How the West Was Won

Ain't you lost enough tail feathers
back there?

I've been plucked some.
But that's what I like about this country.
There's always greener grass
over the next hill.

Not no more.
Not since that damn railroad come.

All the grass is bein' staked out now,
with a lock on it.

Maybe I'll just have to climb
a little higher hill to find it.

How about comin' along?
Are you crazy?
Like the Indians say, "These rocks
and trees around here feel no call to move.

"Why should I?"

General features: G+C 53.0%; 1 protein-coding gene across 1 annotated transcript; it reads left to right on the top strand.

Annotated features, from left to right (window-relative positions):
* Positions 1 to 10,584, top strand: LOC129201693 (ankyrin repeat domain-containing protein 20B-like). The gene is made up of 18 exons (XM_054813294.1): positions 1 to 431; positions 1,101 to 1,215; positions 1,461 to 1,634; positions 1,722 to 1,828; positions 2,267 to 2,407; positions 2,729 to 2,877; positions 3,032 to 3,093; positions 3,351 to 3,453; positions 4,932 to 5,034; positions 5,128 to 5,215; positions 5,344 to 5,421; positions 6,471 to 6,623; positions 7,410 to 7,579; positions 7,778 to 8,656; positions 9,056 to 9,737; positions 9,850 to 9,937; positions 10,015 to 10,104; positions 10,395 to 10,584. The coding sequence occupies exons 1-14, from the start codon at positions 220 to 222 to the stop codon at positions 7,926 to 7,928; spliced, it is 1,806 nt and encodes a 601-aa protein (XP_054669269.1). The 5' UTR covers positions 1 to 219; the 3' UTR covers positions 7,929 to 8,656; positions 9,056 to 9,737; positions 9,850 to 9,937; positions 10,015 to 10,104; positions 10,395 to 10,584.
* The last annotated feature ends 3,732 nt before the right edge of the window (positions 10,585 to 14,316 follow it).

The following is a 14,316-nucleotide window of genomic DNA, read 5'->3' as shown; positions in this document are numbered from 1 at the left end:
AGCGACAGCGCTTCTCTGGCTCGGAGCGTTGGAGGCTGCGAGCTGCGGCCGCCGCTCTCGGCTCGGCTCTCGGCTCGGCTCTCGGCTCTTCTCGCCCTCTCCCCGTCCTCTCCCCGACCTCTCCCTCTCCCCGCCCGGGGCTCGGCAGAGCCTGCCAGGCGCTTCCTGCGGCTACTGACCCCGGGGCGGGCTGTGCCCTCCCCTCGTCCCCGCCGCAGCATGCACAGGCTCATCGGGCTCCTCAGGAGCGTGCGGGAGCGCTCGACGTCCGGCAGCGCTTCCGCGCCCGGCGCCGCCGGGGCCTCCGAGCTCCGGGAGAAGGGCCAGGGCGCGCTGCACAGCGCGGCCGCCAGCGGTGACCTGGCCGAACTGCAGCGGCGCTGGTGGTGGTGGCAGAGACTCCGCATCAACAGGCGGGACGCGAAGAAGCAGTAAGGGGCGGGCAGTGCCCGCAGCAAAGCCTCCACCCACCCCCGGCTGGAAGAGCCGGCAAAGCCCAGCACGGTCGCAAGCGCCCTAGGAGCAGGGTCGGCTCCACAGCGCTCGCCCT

Guess I'm not an Indian, Jethro.
And I'm sure not a rock nor a tree.
A man belongs with his own kind,
like him or not.

The coming of railroads brought changes
in the land through which they passed.

Now, immense herds of cattle were driven
hundreds of miles to meet the lines...

... bound for markets in the East.
Fences went up, cattle trails were barred...
... and a long and bloody wrangle began
between cattlemen and homesteaders.

The law was in the hands of whoever
could shoot fast and straight...

... except where there was somebody
determined to stand for law.

Others might look on sheep and a shepherd
as a pastoral scene.

But not the cattleman.
To him, sheep destroyed grass,
and grass came dear.